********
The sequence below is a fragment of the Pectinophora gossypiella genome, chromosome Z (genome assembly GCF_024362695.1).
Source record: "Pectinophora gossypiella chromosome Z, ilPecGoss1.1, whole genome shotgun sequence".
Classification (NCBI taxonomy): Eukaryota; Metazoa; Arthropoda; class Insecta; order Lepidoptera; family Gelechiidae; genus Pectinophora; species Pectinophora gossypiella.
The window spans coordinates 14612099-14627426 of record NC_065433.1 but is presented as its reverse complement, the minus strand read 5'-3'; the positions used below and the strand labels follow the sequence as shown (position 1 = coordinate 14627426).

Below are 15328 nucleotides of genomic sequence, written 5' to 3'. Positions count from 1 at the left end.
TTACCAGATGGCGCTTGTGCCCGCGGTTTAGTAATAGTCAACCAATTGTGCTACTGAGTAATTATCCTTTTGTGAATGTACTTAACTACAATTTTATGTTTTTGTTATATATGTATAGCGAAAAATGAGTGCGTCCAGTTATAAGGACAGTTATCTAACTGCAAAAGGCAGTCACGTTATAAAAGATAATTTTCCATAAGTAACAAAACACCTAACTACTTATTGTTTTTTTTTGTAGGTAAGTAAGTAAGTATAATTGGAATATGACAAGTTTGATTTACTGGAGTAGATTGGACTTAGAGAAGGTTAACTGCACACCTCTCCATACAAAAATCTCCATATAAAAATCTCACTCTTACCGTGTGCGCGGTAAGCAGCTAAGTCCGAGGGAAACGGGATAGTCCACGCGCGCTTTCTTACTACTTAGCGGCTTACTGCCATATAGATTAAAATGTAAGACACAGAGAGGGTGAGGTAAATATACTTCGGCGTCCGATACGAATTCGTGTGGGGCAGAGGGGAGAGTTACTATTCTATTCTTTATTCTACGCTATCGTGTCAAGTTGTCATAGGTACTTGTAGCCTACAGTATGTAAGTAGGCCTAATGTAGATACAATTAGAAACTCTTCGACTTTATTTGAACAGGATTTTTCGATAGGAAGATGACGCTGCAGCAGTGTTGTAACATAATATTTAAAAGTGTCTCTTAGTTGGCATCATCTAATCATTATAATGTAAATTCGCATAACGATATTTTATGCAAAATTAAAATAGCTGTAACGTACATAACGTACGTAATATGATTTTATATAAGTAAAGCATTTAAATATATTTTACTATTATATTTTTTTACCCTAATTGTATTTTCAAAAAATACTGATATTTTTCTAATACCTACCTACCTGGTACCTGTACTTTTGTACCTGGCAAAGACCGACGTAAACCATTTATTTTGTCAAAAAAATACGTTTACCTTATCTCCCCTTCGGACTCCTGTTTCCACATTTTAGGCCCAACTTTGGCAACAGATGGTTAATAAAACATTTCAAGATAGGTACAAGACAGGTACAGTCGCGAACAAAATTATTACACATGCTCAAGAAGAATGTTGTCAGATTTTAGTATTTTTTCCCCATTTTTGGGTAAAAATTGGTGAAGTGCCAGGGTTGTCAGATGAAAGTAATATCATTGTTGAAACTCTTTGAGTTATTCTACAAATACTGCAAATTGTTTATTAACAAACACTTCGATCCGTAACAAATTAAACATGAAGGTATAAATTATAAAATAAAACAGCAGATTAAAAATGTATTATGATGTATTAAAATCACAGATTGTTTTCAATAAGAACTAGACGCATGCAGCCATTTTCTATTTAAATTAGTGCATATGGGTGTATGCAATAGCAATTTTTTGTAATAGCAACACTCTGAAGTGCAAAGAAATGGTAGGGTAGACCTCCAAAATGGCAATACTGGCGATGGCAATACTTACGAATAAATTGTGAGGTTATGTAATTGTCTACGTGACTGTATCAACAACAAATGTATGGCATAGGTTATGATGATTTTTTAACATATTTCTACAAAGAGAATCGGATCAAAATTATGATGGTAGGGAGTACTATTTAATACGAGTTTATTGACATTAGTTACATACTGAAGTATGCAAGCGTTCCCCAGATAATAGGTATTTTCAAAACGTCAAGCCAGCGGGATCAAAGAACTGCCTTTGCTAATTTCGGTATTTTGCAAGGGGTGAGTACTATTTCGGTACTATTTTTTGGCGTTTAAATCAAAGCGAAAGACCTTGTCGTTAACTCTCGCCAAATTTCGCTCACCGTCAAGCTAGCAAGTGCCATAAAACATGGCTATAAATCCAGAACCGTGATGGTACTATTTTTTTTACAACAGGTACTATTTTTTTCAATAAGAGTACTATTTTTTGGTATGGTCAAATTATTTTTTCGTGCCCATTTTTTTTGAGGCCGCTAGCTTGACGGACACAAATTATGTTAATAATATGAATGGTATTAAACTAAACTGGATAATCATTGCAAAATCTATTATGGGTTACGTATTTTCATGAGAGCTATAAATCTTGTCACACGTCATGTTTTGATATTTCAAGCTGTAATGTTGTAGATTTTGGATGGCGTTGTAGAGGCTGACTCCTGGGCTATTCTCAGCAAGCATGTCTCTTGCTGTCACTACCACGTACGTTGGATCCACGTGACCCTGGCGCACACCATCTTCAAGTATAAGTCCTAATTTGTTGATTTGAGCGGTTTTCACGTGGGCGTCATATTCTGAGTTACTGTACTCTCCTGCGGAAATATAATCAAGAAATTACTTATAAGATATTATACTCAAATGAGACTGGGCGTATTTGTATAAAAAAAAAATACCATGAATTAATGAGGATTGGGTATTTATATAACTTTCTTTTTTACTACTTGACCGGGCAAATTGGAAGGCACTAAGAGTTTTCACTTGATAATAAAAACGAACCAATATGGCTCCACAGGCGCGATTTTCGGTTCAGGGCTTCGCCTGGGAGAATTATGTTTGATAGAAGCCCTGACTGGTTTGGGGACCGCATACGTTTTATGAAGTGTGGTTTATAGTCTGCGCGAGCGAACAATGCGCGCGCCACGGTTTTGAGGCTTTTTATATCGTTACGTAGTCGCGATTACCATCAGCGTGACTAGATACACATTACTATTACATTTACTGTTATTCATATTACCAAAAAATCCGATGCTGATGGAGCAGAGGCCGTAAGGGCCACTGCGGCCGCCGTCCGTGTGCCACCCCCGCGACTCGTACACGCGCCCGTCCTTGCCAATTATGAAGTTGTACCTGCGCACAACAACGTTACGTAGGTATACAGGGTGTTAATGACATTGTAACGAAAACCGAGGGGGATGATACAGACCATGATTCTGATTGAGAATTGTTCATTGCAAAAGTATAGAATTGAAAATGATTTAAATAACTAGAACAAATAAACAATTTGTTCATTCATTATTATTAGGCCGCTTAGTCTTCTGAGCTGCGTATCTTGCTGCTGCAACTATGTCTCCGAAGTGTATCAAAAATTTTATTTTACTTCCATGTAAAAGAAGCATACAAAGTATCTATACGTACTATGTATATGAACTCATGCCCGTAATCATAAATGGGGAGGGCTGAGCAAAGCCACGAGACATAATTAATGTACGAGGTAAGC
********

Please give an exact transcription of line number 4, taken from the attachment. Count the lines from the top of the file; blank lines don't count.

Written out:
The window spans coordinates 14612099-14627426 of record NC_065433.1 but is presented as its reverse complement, the minus strand read 5'-3'; the positions used below and the strand labels follow the sequence as shown (position 1 = coordinate 14627426).